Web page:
NATHAN MCLEOD PLAINTIFF APPELLANT v. MARK TACCONE DEFENDANT RESPONDENT

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Supreme Court, Appellate Division, Fourth Department, New York.

NATHAN MCLEOD, PLAINTIFF–APPELLANT, v. MARK J. TACCONE, DEFENDANT–RESPONDENT.

CA 14–00541

Decided: November 21, 2014

PRESENT:  SCUDDER, P.J., SMITH, PERADOTTO, CARNI, AND SCONIERS, JJ. CELLINO & BARNES, P.C., ROCHESTER (SAREER A. FAZILI OF COUNSEL), FOR PLAINTIFF–APPELLANT. HAGELIN KENT LLC, BUFFALO (BENJAMIN R. WOLF OF COUNSEL), FOR DEFENDANT–RESPONDENT.

MEMORANDUM AND ORDER

It is hereby ORDERED that the order so appealed from is unanimously affirmed without costs.

Memorandum:  Plaintiff commenced this action seeking damages for injuries he sustained when his bicycle collided with a motor vehicle driven by defendant.   The accident occurred while plaintiff was attempting to cross a four-lane road from a side street controlled by a stop sign.

Supreme Court properly granted defendant's motion for partial summary judgment on the issue of plaintiff's negligence.   It is well established that, with certain exceptions not relevant here, “a person riding a bicycle on a roadway is entitled to all of the rights and bears all of the responsibilities of a driver of a motor vehicle” (Palma v. Sherman, 55 AD3d 891, 891;  see Vehicle and Traffic Law § 1231), and that “an unexcused violation of the Vehicle and Traffic Law ․ constitutes negligence per se” (Long v Niagara Frontier Transp.   Auth., 81 AD3d 1391, 1392;  see Koziol v. Wright, 26 AD3d 793, 794;  Holleman v. Miner, 267 A.D.2d 867, 868–869).   We conclude that defendant met his initial burden of establishing that plaintiff was negligent as a matter of law, and that plaintiff failed to raise a triable issue of fact (see Trzepacz v. Jara, 11 AD3d 531, 531;  see generally Zuckerman v. City of New York, 49 N.Y.2d 557, 562).   Defendant established that plaintiff violated Vehicle and Traffic Law § 1142(a) by “proceed[ing] into an intersection controlled by a stop sign and fail[ing] to yield the right of way to [defendant's] approaching vehicle” (Trzepacz, 11 AD3d at 531;  see Hyatt v. Messana, 67 AD3d 1400, 1401).   Moreover, the accident occurred at night while plaintiff was wearing dark clothing, and he was operating his bicycle without lights or sufficient reflectors in violation of Vehicle and Traffic Law § 1236 (see Green v. Mower, 302 A.D.2d 1005, 1005, affd 100 N.Y.2d 529;  Weise v. Lazore, 99 A.D.2d 919, 920, lv denied 62 N.Y.2d 606;  Ortiz v. Kinoshita & Co., 30 A.D.2d 334, 335).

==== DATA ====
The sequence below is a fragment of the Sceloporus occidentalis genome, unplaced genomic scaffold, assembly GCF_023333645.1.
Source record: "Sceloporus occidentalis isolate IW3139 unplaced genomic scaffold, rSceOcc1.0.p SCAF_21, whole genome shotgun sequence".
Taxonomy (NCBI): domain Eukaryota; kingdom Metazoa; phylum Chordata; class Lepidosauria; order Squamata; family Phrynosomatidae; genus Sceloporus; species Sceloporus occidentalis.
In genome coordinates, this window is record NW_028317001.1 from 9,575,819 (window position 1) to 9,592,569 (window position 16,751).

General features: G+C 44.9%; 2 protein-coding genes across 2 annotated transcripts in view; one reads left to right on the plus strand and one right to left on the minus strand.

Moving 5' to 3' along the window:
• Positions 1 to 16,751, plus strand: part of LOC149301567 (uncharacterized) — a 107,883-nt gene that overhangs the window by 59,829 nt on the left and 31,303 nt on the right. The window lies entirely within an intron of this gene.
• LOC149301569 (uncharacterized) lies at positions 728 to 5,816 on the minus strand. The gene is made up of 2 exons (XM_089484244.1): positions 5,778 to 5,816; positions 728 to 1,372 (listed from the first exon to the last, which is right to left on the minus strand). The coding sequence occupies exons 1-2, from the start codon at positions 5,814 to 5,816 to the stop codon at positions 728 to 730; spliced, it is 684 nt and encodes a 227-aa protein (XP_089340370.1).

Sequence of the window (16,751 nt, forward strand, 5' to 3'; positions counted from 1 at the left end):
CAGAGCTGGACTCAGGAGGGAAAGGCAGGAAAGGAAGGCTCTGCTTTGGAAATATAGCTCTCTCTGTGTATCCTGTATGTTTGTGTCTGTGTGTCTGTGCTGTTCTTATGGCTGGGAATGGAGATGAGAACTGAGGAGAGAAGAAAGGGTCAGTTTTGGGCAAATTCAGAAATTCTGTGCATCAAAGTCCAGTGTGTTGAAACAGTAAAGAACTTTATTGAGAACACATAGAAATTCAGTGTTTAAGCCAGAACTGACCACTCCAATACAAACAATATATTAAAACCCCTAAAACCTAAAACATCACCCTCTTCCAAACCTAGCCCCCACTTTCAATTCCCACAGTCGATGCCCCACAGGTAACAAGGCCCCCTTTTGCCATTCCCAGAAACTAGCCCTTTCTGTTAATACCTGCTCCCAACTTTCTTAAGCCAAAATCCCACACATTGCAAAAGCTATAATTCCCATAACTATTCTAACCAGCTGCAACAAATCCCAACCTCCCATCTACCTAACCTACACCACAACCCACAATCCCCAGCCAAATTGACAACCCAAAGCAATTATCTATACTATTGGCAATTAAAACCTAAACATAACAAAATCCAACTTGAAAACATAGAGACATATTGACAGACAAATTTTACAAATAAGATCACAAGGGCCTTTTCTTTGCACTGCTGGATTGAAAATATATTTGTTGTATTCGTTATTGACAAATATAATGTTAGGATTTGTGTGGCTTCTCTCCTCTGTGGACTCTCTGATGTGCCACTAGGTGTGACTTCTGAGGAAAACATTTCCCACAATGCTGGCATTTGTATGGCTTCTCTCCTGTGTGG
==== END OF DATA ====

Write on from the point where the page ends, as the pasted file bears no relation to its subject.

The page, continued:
We further conclude that the court did not abuse its discretion in denying plaintiff's cross motion to preclude testimony by a nonparty witness (see Charter Sch. for Applied Tech. v Board of Educ. for City Sch. Dist. of City of Buffalo, 105 AD3d 1460, 1464;  Andruszewski v. Cantello, 247 A.D.2d 876, 876–877).  “The penalty of preclusion is extreme and should be imposed only when the failure to comply with a disclosure [demand] is the result of willful, deliberate, and contumacious conduct” (Gendusa v. Yu Lin Chen, 71 AD3d 1085, 1086;  see Maillard v. Maillard, 243 A.D.2d 448, 449;  Malcolm v. Darling, 233 A.D.2d 425, 426), or when the moving party is prejudiced by the late disclosure (see Finnegan v Peter, Sr. & Mary L. Liberatore Family Ltd. Partnership, 90 AD3d 1676, 1677;  Koziarz v. New York City Tr. Auth., 40 AD3d 412, 413;  Tronolone v. Praxair, Inc., 39 AD3d 1146, 1147).   Here, plaintiff failed to establish in support of his cross motion either a willful failure to disclose the existence of the nonparty witness or prejudice (see Finnegan, 90 AD3d at 1677;  see also Wall v. Shepard, 53 AD3d 1050, 1051).   The delay in disclosing the witness was the result of an oversight rather than bad faith on the part of defendant, and plaintiff was afforded the opportunity to depose the witness (see Finnegan, 90 AD3d at 1677;  Gendusa, 71 AD3d at 1086).

Frances E. Cafarell

Clerk of the Court